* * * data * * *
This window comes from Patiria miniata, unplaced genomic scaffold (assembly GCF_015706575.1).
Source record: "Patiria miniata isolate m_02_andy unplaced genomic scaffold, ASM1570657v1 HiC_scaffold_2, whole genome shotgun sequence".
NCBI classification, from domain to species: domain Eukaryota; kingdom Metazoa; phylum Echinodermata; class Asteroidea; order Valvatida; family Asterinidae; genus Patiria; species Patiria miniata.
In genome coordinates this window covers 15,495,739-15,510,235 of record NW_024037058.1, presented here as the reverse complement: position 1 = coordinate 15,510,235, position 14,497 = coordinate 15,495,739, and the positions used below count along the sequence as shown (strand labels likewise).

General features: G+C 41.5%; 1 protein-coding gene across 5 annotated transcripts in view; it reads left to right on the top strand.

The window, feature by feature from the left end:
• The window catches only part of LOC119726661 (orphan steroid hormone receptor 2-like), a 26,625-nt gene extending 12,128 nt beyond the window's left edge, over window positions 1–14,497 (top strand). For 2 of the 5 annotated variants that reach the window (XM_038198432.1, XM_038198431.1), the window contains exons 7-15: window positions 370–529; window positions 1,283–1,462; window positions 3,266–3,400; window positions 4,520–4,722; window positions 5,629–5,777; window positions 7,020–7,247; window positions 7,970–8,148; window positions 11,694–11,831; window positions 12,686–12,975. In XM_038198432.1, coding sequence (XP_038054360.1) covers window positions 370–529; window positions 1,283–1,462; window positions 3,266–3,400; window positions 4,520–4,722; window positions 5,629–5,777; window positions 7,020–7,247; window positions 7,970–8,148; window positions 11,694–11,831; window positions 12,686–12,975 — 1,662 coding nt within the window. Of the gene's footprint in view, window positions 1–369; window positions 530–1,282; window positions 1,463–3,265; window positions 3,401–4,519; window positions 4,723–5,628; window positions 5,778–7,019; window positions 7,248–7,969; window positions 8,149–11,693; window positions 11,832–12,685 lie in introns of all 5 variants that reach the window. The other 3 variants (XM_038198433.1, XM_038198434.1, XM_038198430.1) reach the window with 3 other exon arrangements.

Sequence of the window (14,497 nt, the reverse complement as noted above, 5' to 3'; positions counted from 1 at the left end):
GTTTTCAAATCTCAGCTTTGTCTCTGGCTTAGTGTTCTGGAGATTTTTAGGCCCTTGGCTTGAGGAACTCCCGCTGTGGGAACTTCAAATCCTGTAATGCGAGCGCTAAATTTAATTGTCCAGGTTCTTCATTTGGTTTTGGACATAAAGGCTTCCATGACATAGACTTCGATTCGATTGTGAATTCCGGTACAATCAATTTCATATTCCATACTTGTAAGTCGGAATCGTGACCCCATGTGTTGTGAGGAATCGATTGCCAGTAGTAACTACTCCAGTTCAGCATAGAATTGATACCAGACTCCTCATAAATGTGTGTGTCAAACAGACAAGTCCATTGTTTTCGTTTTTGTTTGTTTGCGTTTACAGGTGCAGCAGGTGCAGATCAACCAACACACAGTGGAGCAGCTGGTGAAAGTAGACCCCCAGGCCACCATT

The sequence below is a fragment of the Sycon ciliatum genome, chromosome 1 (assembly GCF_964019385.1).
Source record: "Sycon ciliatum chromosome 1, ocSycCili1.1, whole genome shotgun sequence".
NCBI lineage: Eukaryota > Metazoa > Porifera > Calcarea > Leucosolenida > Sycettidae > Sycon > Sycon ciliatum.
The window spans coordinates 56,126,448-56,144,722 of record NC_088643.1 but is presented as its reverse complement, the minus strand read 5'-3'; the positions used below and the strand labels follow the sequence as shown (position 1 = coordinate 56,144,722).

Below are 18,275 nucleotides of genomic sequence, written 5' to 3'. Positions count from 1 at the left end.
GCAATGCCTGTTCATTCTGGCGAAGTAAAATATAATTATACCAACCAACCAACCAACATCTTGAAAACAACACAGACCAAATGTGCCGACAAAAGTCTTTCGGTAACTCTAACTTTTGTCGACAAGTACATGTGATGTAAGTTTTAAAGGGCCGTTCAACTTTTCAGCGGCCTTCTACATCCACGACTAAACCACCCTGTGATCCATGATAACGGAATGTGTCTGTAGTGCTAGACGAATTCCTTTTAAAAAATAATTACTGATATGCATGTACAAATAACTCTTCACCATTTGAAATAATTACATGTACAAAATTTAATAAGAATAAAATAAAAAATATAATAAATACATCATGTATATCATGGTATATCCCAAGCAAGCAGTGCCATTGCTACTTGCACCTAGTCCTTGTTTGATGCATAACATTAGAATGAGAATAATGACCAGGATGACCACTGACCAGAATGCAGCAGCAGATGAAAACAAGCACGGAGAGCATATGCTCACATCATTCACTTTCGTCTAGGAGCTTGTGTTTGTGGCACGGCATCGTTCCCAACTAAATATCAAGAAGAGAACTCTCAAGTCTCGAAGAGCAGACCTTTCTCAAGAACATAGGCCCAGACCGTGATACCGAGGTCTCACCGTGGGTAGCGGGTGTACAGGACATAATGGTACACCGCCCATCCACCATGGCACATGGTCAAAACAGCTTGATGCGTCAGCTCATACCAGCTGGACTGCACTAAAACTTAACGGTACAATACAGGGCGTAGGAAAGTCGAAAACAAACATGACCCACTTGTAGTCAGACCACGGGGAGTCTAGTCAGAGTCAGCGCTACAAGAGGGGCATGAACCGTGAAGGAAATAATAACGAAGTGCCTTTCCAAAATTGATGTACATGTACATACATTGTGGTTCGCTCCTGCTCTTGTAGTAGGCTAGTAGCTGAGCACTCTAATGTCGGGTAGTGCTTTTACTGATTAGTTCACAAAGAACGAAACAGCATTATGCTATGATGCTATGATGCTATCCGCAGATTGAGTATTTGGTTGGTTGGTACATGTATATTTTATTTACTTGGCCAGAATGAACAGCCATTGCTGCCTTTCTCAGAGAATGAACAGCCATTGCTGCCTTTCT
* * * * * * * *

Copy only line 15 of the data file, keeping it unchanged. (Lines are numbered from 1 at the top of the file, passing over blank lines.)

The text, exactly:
GCAATGCCTGTTCATTCTGGCGAAGTAAAATATAATTATACCAACCAACCAACCAACATCTTGAAAACAACACAGACCAAATGTGCCGACAAAAGTCTTTCGGTAACTCTAACTTTTGTCGACAAGTACATGTGATGTAAGTTTTAAAGGGCCGTTCAACTTTTCAGCGGCCTTCTACATCCACGACTAAACCACCCTGTGATCCATGATAACGGAATGTGTCTGTAGTGCTAGACGAATTCCTTTTAAAAAATAATTACTGATATGCATGTACAAATAACTCTTCACCATTTGAAATAATTACATGTACAAAATTTAATAAGAATAAAATAAAAAATATAATAAATACATCATGTATATCATGGTATATCCCAAGCAAGCAGTGCCATTGCTACTTGCACCTAGTCCTTGTTTGATGCATAACATTAGAATGAGAATAATGACCAGGATGACCACTGACCAGAATGCAGCAGCAGATGAAAACAAGCACGGAGAGCATATGCTCACATCATTCACTTTCGTCTAGGAGCTTGTGTTTGTGGCACGGCATCGTTCCCAACTAAATATCAAGAAGAGAACTCTCAAGTCTCGAAGAGCAGACCTTTCTCAAGAACATAGGCCCAGACCGTGATACCGAGGTCTCACCGTGGGTAGCGGGTGTACAGGACATAATGGTACACCGCCCATCCACCATGGCACATGGTCAAAACAGCTTGATGCGTCAGCTCATACCAGCTGGACTGCACTAAAACTTAACGGTACAATACAGGGCGTAGGAAAGTCGAAAACAAACATGACCCACTTGTAGTCAGACCACGGGGAGTCTAGTCAGAGTCAGCGCTACAAGAGGGGCATGAACCGTGAAGGAAATAATAACGAAGTGCCTTTCCAAAATTGATGTACATGTACATACATTGTGGTTCGCTCCTGCTCTTGTAGTAGGCTAGTAGCTGAGCACTCTAATGTCGGGTAGTGCTTTTACTGATTAGTTCACAAAGAACGAAACAGCATTATGCTATGATGCTATGATGCTATCCGCAGATTGAGTATTTGGTTGGTTGGTACATGTATATTTTATTTACTTGGCCAGAATGAACAGCCATTGCTGCCTTTCTCAGAGAATGAACAGCCATTGCTGCCTTTCT